Males are only beginning to recognize how many of them have experienced sexual assault. For reasons similar that female survivors, male survivors deny their victimization. Their reasons include 1) a lack of information to define their experience as sexual assault; 2) a sense that they will be disbelieved by people; 3) a fear of reprisal by the perpetuator(s); 4) an unwillingness to think of themselves as survivors of sexual assault and fearing all the potential changes in themselves that might inevitably ensue; and 5) a resentment that the behavior of the perpetuator(s) had or has the power to cause the survivor to expend time, energy, emotional and financial resources-and therefore essentially take control of their life-for an unknown length of time.
Sex or Sexual Assault?
Sexual assault is commonly defined as forced intercourse or sexual contact that occurs without consent as a result of actual or threatened force (Crooks & Baur 1998). Only recently, however, have many states amended their criminal codes to include adult males (meaning sixteen years of age and older) in their definition of rape (Isely & Gehrenbeck-Shim). All sexual assault is an expression of power, hate, and control. To many heterosexuals, an assaultive male is, crudely put, manifesting "homosexual" behavior. The majority of rapes of males are perpetrated by Caucasian, heterosexual men who often commit their crime with one or more cohorts (Scarce 1997) This demonstrates, again how straight culture confuses sex with sexual assault.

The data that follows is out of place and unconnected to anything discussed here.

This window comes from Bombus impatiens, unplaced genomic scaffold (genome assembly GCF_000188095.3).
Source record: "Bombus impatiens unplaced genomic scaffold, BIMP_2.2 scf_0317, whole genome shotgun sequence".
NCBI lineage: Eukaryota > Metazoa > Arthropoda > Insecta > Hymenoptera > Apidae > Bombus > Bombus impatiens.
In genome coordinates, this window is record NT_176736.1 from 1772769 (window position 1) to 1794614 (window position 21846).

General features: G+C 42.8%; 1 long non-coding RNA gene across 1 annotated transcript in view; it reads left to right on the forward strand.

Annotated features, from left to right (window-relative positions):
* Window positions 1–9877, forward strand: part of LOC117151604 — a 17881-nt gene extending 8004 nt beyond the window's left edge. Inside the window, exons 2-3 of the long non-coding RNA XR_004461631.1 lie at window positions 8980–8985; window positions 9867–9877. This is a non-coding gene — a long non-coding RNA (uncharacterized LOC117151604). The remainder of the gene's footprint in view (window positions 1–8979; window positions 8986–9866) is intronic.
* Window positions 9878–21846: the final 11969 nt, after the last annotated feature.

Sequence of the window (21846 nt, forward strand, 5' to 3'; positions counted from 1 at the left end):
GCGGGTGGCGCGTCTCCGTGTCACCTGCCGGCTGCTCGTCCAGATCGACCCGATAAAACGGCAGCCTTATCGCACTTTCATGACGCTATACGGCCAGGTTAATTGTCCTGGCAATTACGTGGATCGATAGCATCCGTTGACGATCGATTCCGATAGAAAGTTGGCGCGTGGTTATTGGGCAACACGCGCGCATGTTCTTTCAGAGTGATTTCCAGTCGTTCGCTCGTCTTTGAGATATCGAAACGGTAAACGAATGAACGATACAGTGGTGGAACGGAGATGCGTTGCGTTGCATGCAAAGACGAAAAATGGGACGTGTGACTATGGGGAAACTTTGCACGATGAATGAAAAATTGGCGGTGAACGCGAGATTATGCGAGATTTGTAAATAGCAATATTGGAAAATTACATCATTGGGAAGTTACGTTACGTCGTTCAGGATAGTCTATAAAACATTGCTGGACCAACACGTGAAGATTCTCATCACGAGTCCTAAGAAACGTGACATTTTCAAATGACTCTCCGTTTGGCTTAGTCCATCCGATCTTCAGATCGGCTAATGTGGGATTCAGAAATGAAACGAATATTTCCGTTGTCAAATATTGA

Any male who has been assaulted by another male has a disincentive to report the incident because many people assume that any male assaulted by another male is automatically gay. If the survivor is gay and the perpetrator is gay then reporting the sexual assault may involve "coming out" to authorities, which can be unsafe. Living in a homophobic culture which equates the rape of males to homosexual sexual behavior; a male survivor, who is gay or presumed to be gay, may assume that he will be disbelieved and harassed by the police rather than supported.